Scientists have discovered two major biomarkers of intestinal aging and revealed the patterns of mitochondrial DNA (mtDNA) mutations in the intestine, which holds promise for developing new candidate drugs.

It is believed that the imbalance in intestinal organ homeostasis is closely related to individual aging. However, the biomarkers of intestinal aging and the signaling pathways involved are still unclear. The genetic material DNA in mammalian cells is closely related to both development and aging. There are two organelles with genetic material within the cell: the nucleus and the mitochondria. It is currently believed that mitochondrial dysfunction is an important cause of cellular aging. Studies have shown the accumulation of mtDNA mutations in aged human clinical intestinal samples. However, the precise mechanisms linking mtDNA mutations, mitochondrial dysfunction, and cross-talk with the cell nucleus during aging remain unclear. Similarly, whether and how intestinal aging can be regulated is not well understood.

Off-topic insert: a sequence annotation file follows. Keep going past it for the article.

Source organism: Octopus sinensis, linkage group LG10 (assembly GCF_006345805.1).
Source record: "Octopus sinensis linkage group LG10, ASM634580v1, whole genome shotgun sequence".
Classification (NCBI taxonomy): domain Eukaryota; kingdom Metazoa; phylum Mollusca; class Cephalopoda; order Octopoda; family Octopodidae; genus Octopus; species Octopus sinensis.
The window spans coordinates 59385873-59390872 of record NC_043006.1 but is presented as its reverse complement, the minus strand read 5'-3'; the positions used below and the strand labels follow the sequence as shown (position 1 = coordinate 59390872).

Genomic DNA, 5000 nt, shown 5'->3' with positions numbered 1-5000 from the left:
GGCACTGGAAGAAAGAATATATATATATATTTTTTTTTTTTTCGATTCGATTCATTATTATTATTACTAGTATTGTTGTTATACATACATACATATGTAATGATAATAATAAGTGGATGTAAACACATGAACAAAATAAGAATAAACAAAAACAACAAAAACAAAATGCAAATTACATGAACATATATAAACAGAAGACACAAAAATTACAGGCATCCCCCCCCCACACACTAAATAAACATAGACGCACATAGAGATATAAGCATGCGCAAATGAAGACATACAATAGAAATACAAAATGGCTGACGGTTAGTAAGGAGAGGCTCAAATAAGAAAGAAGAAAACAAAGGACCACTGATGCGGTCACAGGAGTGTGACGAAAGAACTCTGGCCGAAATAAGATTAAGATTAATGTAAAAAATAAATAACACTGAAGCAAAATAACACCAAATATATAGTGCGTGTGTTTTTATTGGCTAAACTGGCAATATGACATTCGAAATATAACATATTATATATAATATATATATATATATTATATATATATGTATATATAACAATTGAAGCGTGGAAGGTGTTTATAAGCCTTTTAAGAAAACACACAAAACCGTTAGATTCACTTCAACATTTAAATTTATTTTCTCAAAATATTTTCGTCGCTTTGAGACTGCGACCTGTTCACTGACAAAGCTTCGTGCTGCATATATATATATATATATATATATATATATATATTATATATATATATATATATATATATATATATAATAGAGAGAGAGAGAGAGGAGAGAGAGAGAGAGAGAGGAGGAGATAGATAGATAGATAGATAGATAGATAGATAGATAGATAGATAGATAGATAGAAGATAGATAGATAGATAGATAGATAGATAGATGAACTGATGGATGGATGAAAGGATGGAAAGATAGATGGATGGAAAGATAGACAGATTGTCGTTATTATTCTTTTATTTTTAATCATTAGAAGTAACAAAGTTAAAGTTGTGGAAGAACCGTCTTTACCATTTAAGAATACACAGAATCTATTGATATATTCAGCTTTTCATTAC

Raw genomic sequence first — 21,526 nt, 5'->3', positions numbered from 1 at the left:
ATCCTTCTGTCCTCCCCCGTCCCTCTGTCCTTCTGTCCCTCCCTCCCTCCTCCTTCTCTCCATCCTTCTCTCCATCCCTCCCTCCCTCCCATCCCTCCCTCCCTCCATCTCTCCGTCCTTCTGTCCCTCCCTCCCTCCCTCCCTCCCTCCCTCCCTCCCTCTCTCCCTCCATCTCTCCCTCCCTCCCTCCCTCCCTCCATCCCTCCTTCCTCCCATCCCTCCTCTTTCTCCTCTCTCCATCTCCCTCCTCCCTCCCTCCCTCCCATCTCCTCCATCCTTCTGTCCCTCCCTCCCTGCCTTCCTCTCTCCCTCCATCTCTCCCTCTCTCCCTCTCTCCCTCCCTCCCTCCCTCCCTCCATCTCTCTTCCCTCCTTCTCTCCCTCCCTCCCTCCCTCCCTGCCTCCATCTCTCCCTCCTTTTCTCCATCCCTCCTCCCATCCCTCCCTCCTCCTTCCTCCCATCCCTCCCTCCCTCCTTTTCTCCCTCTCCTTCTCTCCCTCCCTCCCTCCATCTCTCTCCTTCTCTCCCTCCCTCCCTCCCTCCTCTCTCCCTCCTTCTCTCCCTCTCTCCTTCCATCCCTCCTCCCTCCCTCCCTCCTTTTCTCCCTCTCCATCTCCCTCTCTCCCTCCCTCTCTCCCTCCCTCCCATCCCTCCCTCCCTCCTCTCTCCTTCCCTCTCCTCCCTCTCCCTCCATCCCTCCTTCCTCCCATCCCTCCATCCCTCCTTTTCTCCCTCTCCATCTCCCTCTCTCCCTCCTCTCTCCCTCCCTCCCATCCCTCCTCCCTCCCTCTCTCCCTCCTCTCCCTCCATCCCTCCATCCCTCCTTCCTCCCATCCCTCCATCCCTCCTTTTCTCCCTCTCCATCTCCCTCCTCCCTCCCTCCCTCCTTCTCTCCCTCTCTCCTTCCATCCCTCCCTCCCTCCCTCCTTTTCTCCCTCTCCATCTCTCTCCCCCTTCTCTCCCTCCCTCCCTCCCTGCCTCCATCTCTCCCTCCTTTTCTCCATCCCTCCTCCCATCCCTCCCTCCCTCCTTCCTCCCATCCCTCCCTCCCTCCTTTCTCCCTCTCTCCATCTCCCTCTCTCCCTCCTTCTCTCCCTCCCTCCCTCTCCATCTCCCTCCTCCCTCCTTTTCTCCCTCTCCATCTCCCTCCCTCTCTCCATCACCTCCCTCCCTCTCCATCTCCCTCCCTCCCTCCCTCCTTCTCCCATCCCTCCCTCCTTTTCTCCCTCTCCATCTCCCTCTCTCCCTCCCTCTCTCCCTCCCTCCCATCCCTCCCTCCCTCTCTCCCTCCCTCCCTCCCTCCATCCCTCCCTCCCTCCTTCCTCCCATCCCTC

The research group led by Xing-Guo Liu published a paper in Nature Communications titled "NAD+ dependent UPRmt activation underlies intestinal aging caused by mitochondrial DNA mutations." The study found a specific accumulation of low-frequency point mutations (0.005-0.05) in mtDNA in the intestines of aged animals. Using animal models and organoid technologies, the researchers demonstrated that the accumulation of mtDNA mutations leads to the depletion of the NADH/NAD+ redox state during the process of intestinal aging, which activates the mitochondrial unfolded protein response (UPRmt) dependent on the transcription factor 5 (ATF5), thereby impairing the Wnt/β-catenin signaling and exhausting intestinal stem cells to induce intestinal aging. Furthermore, they developed a strategy to reverse aging by supplementing the NAD+ precursor NMN (nicotinamide mononucleotide).